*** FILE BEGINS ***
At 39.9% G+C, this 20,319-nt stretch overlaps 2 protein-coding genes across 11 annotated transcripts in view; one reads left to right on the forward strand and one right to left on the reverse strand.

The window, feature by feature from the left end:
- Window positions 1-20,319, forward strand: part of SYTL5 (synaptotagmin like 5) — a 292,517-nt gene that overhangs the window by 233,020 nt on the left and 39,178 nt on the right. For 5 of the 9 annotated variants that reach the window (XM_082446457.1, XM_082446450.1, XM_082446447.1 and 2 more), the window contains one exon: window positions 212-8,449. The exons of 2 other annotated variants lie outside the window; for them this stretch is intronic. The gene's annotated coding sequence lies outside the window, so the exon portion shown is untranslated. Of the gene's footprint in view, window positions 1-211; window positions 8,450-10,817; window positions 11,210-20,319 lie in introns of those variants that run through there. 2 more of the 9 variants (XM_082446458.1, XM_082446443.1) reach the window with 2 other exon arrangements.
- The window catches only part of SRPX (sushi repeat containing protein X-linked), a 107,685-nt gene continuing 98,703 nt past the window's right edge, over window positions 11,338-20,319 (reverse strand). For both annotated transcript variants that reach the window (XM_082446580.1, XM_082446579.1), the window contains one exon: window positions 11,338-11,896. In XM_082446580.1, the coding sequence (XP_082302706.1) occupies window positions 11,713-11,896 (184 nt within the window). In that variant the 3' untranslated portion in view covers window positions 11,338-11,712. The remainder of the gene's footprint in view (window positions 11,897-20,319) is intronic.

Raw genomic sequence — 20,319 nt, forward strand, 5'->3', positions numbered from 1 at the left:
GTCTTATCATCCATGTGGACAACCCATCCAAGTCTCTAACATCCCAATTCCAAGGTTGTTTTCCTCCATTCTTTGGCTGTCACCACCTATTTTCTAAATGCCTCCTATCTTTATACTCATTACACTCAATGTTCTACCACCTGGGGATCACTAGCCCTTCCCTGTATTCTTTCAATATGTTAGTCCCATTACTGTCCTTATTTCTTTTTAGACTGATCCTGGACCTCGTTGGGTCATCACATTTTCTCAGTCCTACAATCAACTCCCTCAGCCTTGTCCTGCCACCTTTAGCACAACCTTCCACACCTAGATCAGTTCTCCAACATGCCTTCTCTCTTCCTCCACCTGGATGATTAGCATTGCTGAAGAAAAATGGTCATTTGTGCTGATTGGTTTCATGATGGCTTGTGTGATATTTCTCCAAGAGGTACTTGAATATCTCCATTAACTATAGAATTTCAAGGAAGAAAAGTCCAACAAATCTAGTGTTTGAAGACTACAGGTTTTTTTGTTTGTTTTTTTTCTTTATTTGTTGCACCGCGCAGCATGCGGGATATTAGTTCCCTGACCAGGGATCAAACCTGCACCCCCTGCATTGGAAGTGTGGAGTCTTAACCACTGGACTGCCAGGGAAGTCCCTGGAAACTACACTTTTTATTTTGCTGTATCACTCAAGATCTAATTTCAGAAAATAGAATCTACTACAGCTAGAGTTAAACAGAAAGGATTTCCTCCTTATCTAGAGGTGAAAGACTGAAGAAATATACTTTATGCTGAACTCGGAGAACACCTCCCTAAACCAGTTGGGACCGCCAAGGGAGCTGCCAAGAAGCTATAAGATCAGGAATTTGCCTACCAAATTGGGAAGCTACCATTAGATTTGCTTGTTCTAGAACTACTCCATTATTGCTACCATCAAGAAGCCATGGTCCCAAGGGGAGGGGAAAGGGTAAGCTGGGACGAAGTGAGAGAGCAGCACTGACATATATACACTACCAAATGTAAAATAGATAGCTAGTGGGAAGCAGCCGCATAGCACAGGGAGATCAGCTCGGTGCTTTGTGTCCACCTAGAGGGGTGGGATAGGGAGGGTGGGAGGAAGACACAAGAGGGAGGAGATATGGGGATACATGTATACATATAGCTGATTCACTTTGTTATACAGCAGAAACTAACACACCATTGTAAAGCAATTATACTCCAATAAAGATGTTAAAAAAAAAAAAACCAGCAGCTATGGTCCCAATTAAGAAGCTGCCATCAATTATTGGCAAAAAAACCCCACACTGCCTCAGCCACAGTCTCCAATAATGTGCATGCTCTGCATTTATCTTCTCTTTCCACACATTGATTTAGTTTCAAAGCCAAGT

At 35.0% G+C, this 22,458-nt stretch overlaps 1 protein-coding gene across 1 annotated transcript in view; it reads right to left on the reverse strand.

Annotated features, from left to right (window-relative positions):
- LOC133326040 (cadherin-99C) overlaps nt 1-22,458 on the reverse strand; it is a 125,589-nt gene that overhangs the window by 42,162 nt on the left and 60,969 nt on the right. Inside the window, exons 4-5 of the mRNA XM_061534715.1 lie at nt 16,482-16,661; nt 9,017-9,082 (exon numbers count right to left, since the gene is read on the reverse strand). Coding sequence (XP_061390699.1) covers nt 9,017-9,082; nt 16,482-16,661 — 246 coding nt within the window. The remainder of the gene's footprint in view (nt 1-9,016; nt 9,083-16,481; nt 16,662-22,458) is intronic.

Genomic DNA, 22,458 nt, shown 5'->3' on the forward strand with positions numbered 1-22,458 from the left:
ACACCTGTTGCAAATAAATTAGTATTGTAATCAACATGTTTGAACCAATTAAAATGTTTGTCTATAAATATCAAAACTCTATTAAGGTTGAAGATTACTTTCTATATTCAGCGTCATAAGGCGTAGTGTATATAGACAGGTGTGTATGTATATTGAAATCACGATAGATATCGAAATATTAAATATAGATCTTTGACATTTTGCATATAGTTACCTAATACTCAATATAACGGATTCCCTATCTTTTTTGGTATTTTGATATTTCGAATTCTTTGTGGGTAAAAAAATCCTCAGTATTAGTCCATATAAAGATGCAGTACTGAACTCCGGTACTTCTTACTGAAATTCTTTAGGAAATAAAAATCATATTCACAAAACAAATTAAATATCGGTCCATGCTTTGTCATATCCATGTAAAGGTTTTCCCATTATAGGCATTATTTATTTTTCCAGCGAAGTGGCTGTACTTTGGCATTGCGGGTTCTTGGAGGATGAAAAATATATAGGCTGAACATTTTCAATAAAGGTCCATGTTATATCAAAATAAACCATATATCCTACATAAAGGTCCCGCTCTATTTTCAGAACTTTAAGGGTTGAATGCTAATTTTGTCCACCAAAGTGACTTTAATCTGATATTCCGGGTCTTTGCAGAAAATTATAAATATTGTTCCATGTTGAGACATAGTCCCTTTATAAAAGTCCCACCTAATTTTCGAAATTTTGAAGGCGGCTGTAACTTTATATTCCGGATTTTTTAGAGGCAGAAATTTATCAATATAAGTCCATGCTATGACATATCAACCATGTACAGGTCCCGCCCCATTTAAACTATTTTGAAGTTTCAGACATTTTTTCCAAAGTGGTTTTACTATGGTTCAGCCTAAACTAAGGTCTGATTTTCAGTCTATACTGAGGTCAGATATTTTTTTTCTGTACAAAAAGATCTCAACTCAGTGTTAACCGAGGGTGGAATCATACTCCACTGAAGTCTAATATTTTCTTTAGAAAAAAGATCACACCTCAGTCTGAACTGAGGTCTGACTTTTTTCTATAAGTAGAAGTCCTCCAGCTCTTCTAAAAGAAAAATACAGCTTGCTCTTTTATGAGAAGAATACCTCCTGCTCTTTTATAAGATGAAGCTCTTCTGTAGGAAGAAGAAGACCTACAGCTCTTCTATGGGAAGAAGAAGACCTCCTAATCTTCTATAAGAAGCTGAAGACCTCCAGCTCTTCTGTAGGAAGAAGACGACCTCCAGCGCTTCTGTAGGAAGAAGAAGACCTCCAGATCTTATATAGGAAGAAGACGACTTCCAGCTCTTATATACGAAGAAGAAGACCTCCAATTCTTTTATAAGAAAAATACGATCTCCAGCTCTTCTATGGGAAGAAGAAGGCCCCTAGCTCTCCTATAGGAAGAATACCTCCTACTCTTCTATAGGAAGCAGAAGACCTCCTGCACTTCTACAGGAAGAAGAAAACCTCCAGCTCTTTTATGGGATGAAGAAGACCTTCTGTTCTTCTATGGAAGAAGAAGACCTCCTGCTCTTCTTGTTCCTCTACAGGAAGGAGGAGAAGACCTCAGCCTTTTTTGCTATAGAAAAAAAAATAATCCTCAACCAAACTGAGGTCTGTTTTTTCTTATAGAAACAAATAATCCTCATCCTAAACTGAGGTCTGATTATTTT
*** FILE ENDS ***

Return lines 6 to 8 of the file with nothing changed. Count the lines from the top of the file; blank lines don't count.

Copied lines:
GTCTTATCATCCATGTGGACAACCCATCCAAGTCTCTAACATCCCAATTCCAAGGTTGTTTTCCTCCATTCTTTGGCTGTCACCACCTATTTTCTAAATGCCTCCTATCTTTATACTCATTACACTCAATGTTCTACCACCTGGGGATCACTAGCCCTTCCCTGTATTCTTTCAATATGTTAGTCCCATTACTGTCCTTATTTCTTTTTAGACTGATCCTGGACCTCGTTGGGTCATCACATTTTCTCAGTCCTACAATCAACTCCCTCAGCCTTGTCCTGCCACCTTTAGCACAACCTTCCACACCTAGATCAGTTCTCCAACATGCCTTCTCTCTTCCTCCACCTGGATGATTAGCATTGCTGAAGAAAAATGGTCATTTGTGCTGATTGGTTTCATGATGGCTTGTGTGATATTTCTCCAAGAGGTACTTGAATATCTCCATTAACTATAGAATTTCAAGGAAGAAAAGTCCAACAAATCTAGTGTTTGAAGACTACAGGTTTTTTTGTTTGTTTTTTTTCTTTATTTGTTGCACCGCGCAGCATGCGGGATATTAGTTCCCTGACCAGGGATCAAACCTGCACCCCCTGCATTGGAAGTGTGGAGTCTTAACCACTGGACTGCCAGGGAAGTCCCTGGAAACTACACTTTTTATTTTGCTGTATCACTCAAGATCTAATTTCAGAAAATAGAATCTACTACAGCTAGAGTTAAACAGAAAGGATTTCCTCCTTATCTAGAGGTGAAAGACTGAAGAAATATACTTTATGCTGAACTCGGAGAACACCTCCCTAAACCAGTTGGGACCGCCAAGGGAGCTGCCAAGAAGCTATAAGATCAGGAATTTGCCTACCAAATTGGGAAGCTACCATTAGATTTGCTTGTTCTAGAACTACTCCATTATTGCTACCATCAAGAAGCCATGGTCCCAAGGGGAGGGGAAAGGGTAAGCTGGGACGAAGTGAGAGAGCAGCACTGACATATATACACTACCAAATGTAAAATAGATAGCTAGTGGGAAGCAGCCGCATAGCACAGGGAGATCAGCTCGGTGCTTTGTGTCCACCTAGAGGGGTGGGATAGGGAGGGTGGGAGGAAGACACAAGAGGGAGGAGATATGGGGATACATGTATACATATAGCTGATTCACTTTGTTATACAGCAGAAACTAACACACCATTGTAAAGCAATTATACTCCAATAAAGATGTTAAAAAAAAAAAAACCAGCAGCTATGGTCCCAATTAAGAAGCTGCCATCAATTATTGGCAAAAAAACCCCACACTGCCTCAGCCACAGTCTCCAATAATGTGCATGCTCTGCATTTATCTTCTCTTTCCACACATTGATTTAGTTTCAAAGCCAAGT

At 35.0% G+C, this 22,458-nt stretch overlaps 1 protein-coding gene across 1 annotated transcript in view; it reads right to left on the reverse strand.

Annotated features, from left to right (window-relative positions):